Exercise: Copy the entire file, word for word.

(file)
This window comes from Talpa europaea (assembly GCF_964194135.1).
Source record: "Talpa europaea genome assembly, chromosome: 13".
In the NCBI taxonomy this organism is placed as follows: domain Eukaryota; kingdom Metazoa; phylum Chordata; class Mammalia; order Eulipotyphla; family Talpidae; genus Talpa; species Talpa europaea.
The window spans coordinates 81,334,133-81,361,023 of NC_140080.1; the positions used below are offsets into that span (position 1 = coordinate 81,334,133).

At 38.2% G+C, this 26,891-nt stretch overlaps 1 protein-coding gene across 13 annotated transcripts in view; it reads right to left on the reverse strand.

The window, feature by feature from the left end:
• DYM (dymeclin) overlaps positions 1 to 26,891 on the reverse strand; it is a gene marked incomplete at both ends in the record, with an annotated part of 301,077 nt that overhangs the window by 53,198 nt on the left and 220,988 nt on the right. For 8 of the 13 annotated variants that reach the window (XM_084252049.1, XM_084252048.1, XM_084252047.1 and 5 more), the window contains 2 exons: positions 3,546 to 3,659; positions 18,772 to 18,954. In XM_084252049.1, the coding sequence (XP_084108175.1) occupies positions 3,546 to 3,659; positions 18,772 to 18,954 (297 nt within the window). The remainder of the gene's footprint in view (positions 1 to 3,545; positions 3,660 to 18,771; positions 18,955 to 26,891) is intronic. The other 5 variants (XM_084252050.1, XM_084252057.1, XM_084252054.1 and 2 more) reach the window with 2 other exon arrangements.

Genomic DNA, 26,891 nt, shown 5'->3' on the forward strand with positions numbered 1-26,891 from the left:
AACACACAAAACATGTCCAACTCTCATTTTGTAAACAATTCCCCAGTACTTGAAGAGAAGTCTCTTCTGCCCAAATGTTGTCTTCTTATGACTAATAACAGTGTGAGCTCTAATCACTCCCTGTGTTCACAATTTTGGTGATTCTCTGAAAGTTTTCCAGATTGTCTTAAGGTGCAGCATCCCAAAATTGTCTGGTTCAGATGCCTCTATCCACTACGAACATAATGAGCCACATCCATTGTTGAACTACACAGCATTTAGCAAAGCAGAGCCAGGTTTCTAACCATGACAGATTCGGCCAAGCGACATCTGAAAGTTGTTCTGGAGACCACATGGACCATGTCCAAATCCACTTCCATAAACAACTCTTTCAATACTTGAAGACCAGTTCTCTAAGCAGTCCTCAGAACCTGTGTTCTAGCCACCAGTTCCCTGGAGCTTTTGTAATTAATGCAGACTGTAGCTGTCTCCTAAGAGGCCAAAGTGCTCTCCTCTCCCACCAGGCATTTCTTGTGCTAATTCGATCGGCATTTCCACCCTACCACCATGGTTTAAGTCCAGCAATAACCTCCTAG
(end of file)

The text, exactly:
This window comes from Talpa europaea (assembly GCF_964194135.1).
Source record: "Talpa europaea genome assembly, chromosome: 13".
In the NCBI taxonomy this organism is placed as follows: domain Eukaryota; kingdom Metazoa; phylum Chordata; class Mammalia; order Eulipotyphla; family Talpidae; genus Talpa; species Talpa europaea.
The window spans coordinates 81,334,133-81,361,023 of NC_140080.1; the positions used below are offsets into that span (position 1 = coordinate 81,334,133).

At 38.2% G+C, this 26,891-nt stretch overlaps 1 protein-coding gene across 13 annotated transcripts in view; it reads right to left on the reverse strand.

The window, feature by feature from the left end:
• DYM (dymeclin) overlaps positions 1 to 26,891 on the reverse strand; it is a gene marked incomplete at both ends in the record, with an annotated part of 301,077 nt that overhangs the window by 53,198 nt on the left and 220,988 nt on the right. For 8 of the 13 annotated variants that reach the window (XM_084252049.1, XM_084252048.1, XM_084252047.1 and 5 more), the window contains 2 exons: positions 3,546 to 3,659; positions 18,772 to 18,954. In XM_084252049.1, the coding sequence (XP_084108175.1) occupies positions 3,546 to 3,659; positions 18,772 to 18,954 (297 nt within the window). The remainder of the gene's footprint in view (positions 1 to 3,545; positions 3,660 to 18,771; positions 18,955 to 26,891) is intronic. The other 5 variants (XM_084252050.1, XM_084252057.1, XM_084252054.1 and 2 more) reach the window with 2 other exon arrangements.

Genomic DNA, 26,891 nt, shown 5'->3' on the forward strand with positions numbered 1-26,891 from the left:
AACACACAAAACATGTCCAACTCTCATTTTGTAAACAATTCCCCAGTACTTGAAGAGAAGTCTCTTCTGCCCAAATGTTGTCTTCTTATGACTAATAACAGTGTGAGCTCTAATCACTCCCTGTGTTCACAATTTTGGTGATTCTCTGAAAGTTTTCCAGATTGTCTTAAGGTGCAGCATCCCAAAATTGTCTGGTTCAGATGCCTCTATCCACTACGAACATAATGAGCCACATCCATTGTTGAACTACACAGCATTTAGCAAAGCAGAGCCAGGTTTCTAACCATGACAGATTCGGCCAAGCGACATCTGAAAGTTGTTCTGGAGACCACATGGACCATGTCCAAATCCACTTCCATAAACAACTCTTTCAATACTTGAAGACCAGTTCTCTAAGCAGTCCTCAGAACCTGTGTTCTAGCCACCAGTTCCCTGGAGCTTTTGTAATTAATGCAGACTGTAGCTGTCTCCTAAGAGGCCAAAGTGCTCTCCTCTCCCACCAGGCATTTCTTGTGCTAATTCGATCGGCATTTCCACCCTACCACCATGGTTTAAGTCCAGCAATAACCTCCTAG